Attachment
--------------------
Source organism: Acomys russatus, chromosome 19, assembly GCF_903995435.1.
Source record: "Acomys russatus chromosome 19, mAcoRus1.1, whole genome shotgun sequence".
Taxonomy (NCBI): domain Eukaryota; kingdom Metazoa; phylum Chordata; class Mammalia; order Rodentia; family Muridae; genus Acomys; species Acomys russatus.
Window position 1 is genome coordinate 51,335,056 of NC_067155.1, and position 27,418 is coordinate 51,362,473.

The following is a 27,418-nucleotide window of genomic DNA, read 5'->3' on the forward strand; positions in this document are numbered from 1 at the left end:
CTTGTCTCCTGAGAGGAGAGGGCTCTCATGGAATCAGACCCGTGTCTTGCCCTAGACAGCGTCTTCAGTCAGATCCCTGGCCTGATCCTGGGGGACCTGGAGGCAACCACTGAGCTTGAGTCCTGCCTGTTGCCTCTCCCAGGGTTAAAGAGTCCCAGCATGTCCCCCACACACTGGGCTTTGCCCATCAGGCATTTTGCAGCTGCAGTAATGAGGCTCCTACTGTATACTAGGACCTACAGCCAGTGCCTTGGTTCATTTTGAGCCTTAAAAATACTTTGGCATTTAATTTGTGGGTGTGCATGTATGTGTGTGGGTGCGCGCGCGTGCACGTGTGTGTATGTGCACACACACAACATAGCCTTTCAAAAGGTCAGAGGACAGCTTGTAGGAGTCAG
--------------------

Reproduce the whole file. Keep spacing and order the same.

Source organism: Acomys russatus, chromosome 19, assembly GCF_903995435.1.
Source record: "Acomys russatus chromosome 19, mAcoRus1.1, whole genome shotgun sequence".
Taxonomy (NCBI): domain Eukaryota; kingdom Metazoa; phylum Chordata; class Mammalia; order Rodentia; family Muridae; genus Acomys; species Acomys russatus.
Window position 1 is genome coordinate 51,335,056 of NC_067155.1, and position 27,418 is coordinate 51,362,473.

The following is a 27,418-nucleotide window of genomic DNA, read 5'->3' on the forward strand; positions in this document are numbered from 1 at the left end:
CTTGTCTCCTGAGAGGAGAGGGCTCTCATGGAATCAGACCCGTGTCTTGCCCTAGACAGCGTCTTCAGTCAGATCCCTGGCCTGATCCTGGGGGACCTGGAGGCAACCACTGAGCTTGAGTCCTGCCTGTTGCCTCTCCCAGGGTTAAAGAGTCCCAGCATGTCCCCCACACACTGGGCTTTGCCCATCAGGCATTTTGCAGCTGCAGTAATGAGGCTCCTACTGTATACTAGGACCTACAGCCAGTGCCTTGGTTCATTTTGAGCCTTAAAAATACTTTGGCATTTAATTTGTGGGTGTGCATGTATGTGTGTGGGTGCGCGCGCGTGCACGTGTGTGTATGTGCACACACACAACATAGCCTTTCAAAAGGTCAGAGGACAGCTTGTAGGAGTCAG